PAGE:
NBC News anchor Brian Williams is taking heat for having repeatedly lied to the public about an Iraq War experience that he never had. Williams has decided to take a few days off to see if the whole affair will blow over but that strategy is not likely to work given the legs that the story has grown. There is a way for Williams to turn it all around, although it would be tougher than anything he has done in the past. He could save face by coming clean on something important that he once reported and never mentioned again.
On September 11, 2001, Williams was covering the terrorist attacks of the day. Late that afternoon a third skyscraper collapsed at the World Trade Center (WTC) and Williams interviewed a New York City fireman named David Restuccio about it. Just after the building collapsed, NBC broadcast the live scene as Williams remarked, “This is like watching the collapse of an active volcano. And the dust from it is not unlike that from a volcano.” He brought Restuccio on and continued, “You guys knew this was coming all day.” Restuccio replied, “We had heard reports that the building [WTC 7] was unstable and that it would be best if it would either come down on its own or it would be taken down.”
This was the point at which a good journalist would have stopped and asked, “It would be taken down”? How could a 47-story skyscraper be “taken down” just like that, in the same place where two other towers had just experienced unprecedented collapse? Instead, Williams carried on as if he had not heard the remark. He went on for the next thirteen and a half years ignoring many questions about 9/11 and the official explanations for those crimes. For example, Williams reported on the “WTC meteorite,” said to be composed of once molten steel. He claimed that it was evidence of “temperatures as hot as the inner earth.” Yet Williams never returned to the subject to clarify that jet fuel-fed office fires cannot melt steel, nor has he reported on the compelling evidence for how steel could have melted at the WTC.
Many people knew that WTC 7 would come down, not just Restuccio. They didn’t think it might come down—they knew with certainty that it would. The collapse of the building was announced hours in advance and somehow BBC and CNN prematurely reported it as having collapsed long before it actually did.
However, the U.S. government position on the matter denies any suggestion of foreknowledge. And the officially reported explanation for the collapse of WTC 7, crafted by the government agency NIST over a period of 7 years, could not have been predicted by anyone. That explanation depends on a series of unpredictable factors that supposedly came together only minutes, or seconds, before the collapse took place. Moreover, the NIST explanation is known to be demonstrably false.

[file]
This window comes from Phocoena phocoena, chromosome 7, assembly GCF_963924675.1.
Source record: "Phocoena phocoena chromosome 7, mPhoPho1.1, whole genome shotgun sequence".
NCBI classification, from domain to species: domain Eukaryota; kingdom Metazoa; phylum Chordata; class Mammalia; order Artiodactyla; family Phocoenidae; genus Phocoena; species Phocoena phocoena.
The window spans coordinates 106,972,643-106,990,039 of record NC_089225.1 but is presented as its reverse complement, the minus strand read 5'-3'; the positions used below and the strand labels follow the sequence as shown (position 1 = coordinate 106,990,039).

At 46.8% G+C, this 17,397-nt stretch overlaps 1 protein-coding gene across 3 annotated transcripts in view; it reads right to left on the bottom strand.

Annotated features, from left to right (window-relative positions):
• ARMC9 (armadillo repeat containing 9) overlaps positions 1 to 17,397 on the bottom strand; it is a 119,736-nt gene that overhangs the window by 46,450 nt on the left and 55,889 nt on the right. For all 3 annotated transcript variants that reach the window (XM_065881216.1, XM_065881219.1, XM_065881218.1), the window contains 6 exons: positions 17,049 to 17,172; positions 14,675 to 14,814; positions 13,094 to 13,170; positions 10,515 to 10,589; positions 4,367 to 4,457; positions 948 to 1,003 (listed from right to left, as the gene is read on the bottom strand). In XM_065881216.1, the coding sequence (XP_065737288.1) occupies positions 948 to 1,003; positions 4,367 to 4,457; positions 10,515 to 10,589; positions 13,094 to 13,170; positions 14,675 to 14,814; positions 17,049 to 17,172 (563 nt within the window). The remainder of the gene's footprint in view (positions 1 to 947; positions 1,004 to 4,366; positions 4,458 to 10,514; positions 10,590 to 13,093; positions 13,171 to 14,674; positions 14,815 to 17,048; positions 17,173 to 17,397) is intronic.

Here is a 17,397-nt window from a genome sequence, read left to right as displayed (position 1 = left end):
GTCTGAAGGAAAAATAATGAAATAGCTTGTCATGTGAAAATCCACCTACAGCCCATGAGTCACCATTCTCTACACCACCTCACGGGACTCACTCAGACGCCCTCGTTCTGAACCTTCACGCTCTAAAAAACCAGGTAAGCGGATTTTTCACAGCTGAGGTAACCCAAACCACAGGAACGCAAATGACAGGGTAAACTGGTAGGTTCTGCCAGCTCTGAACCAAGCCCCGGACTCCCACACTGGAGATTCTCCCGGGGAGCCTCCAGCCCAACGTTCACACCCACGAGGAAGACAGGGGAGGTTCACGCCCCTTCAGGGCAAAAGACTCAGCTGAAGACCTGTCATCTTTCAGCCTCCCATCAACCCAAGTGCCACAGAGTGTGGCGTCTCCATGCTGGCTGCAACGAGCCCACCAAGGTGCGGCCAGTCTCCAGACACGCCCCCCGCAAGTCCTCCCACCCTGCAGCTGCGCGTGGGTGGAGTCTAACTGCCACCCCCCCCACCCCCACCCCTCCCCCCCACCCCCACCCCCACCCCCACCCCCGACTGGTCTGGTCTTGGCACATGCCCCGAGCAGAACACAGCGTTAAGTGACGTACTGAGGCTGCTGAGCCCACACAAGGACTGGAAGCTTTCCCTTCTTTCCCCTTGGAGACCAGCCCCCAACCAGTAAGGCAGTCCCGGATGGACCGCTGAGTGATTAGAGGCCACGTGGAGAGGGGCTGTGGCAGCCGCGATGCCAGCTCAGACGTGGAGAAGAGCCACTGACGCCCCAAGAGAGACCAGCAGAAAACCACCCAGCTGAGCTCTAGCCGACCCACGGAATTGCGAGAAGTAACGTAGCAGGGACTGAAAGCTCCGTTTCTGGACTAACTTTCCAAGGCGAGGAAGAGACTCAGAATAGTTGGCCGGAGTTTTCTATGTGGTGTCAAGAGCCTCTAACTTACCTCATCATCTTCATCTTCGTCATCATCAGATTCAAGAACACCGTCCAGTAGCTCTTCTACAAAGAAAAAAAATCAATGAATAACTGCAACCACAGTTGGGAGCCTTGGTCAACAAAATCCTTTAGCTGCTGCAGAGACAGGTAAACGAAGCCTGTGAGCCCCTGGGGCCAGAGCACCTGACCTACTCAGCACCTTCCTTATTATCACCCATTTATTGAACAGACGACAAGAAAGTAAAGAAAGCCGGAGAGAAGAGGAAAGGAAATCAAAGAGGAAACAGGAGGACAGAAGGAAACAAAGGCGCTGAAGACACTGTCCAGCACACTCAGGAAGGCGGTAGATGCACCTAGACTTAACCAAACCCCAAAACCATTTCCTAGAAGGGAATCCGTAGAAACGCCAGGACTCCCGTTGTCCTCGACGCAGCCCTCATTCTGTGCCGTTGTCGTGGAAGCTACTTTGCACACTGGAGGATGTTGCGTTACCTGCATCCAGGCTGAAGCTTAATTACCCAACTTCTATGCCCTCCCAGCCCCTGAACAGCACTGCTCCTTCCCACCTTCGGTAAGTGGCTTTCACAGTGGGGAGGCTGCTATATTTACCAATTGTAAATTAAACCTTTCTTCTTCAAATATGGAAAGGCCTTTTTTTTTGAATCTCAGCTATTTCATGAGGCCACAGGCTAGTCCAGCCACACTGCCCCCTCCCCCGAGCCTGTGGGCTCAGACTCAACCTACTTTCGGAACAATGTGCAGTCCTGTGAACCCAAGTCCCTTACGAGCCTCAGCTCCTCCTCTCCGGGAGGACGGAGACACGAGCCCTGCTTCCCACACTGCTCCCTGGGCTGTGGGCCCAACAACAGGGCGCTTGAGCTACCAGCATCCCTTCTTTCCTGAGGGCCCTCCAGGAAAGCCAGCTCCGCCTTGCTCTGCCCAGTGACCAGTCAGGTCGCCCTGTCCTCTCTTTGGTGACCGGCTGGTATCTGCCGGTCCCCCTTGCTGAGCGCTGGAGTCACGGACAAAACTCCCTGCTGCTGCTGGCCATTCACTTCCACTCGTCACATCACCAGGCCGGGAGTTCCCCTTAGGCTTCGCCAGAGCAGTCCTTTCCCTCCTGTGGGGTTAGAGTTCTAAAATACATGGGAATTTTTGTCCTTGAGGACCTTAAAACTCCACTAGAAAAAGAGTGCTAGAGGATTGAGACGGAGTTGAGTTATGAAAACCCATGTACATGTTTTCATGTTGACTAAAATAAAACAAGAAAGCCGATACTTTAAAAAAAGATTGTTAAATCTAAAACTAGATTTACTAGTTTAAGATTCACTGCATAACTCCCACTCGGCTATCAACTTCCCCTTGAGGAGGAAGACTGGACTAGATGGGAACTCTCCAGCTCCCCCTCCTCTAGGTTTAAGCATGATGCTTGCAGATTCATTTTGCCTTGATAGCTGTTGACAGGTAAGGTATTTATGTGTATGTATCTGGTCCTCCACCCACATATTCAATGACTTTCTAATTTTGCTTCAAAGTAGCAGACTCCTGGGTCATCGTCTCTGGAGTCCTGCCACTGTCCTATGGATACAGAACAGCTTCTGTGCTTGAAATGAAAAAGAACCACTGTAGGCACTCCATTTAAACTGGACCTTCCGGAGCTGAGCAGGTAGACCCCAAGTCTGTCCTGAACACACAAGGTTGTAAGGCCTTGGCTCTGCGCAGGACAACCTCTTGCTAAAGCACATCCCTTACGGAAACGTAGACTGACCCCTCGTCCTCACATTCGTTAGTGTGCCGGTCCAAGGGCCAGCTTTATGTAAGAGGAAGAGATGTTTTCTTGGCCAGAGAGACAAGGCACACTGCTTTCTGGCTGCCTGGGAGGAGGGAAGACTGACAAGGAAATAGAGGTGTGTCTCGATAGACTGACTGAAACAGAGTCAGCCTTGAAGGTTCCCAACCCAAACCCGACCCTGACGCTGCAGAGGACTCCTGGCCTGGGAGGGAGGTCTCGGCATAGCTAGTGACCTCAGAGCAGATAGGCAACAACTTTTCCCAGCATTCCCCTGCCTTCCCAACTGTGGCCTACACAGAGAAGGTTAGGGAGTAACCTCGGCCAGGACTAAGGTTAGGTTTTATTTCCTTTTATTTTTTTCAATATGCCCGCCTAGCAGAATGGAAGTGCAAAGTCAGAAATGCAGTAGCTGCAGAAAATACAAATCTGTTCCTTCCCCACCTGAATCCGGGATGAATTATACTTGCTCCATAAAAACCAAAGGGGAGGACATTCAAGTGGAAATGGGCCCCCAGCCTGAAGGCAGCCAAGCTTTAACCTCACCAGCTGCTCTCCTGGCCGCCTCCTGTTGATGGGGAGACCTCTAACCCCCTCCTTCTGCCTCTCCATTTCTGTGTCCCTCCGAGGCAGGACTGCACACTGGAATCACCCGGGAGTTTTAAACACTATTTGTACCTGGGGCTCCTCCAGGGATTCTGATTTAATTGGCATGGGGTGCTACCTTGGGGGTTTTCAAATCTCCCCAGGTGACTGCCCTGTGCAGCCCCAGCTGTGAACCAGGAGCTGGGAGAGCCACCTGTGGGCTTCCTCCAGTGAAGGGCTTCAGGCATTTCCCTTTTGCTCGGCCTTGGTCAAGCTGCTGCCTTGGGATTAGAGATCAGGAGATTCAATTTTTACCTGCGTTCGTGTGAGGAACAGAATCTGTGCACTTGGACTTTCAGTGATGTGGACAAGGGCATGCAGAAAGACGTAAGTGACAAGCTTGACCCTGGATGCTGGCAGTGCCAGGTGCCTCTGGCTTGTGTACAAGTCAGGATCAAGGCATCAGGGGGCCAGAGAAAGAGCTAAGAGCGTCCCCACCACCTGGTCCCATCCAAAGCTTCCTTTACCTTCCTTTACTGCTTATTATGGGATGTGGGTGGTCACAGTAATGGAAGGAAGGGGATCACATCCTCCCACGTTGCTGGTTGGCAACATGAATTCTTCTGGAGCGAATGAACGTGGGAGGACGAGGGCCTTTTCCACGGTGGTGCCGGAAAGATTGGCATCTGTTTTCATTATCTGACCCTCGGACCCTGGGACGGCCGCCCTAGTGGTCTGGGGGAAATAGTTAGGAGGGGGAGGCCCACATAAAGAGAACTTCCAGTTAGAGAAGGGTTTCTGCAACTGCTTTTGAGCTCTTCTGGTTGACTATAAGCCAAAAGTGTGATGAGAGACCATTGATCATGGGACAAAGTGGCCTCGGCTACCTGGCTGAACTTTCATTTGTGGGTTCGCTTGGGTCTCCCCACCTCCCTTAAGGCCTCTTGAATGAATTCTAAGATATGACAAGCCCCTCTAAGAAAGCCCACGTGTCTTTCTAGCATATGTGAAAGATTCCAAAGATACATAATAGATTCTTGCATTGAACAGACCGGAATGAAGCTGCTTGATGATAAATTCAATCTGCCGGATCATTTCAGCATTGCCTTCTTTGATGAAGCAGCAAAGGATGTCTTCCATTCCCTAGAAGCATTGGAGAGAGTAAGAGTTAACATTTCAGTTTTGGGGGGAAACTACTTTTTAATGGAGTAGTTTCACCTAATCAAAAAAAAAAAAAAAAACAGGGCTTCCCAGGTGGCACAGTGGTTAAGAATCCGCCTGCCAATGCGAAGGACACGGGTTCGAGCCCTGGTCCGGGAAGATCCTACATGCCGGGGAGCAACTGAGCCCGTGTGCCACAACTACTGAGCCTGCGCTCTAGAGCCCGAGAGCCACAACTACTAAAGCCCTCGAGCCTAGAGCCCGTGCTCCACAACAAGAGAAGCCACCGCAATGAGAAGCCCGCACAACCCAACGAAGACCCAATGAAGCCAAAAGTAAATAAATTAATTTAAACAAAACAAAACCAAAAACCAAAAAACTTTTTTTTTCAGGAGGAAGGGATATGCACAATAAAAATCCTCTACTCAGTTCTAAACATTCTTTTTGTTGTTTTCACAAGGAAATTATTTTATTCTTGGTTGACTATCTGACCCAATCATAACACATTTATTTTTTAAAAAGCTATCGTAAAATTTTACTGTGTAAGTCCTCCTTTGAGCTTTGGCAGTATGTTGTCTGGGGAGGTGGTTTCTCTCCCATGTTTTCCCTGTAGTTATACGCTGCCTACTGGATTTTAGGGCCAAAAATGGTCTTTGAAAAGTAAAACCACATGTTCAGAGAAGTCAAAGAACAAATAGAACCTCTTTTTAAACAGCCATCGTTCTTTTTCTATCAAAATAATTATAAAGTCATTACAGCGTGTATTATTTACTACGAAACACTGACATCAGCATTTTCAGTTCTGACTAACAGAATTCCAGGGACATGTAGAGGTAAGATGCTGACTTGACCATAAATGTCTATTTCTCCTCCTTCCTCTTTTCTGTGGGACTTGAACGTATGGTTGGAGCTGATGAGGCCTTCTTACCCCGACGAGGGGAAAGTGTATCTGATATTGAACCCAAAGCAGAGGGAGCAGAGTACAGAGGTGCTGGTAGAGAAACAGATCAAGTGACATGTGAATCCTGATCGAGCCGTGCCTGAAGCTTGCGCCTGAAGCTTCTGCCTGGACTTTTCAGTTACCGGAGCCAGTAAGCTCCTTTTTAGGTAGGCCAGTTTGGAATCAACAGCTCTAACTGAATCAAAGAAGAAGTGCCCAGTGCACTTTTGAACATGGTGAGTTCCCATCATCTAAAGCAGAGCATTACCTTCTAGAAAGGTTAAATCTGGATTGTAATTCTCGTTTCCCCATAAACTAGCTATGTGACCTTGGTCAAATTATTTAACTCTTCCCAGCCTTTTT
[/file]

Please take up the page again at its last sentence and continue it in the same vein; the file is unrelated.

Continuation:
After the NIST WTC 7 Report was finally issued, California physics teacher David Chandler helped NIST to become more honest about the whole thing. That is, he helped NIST admit that WTC 7 was in free-fall for a period of its descent. In correcting itself, NIST admitted that the building “descended essentially in free fall, indicating negligible support from the structure below.” NIST clarified in its amended Report that “this free fall drop continued for approximately 8 stories.”
As Chandler made clear, buildings cannot free-fall through their own solid structure without the help of explosives. Others, including licensed structural engineers, have noted that many hundreds of high-strength steel bolts and steel welds would have had to vanish instantaneously for an 8-story section of the building to fall without any resistance. This is not possible except through demolition.
There is no doubt that increasing numbers of people will come to know about WTC 7 and its demolition. They will learn about the military and intelligence agencies that occupied the building, and about the powerful people like Donald Rumsfeld who had curious links to the building and yet lied about their knowledge of its destruction. And they will wonder why the media never covered the facts.
This is where Williams has a chance to use his past reporting on the WTC to regain the public trust. We know that reporters often lie to the public and they do it for a number of understandable, albeit despicable, reasons. But as Williams takes a few days off to consider his career in that cycle of deception, he might also consider what future generations will think and where the practices of intentional media deception will ultimately lead. Someone like Williams will eventually recognize the harm it does and use his or her celebrity status to openly call for the truth about WTC 7. It could be him.
Kevin Ryan blogs at Dig Within.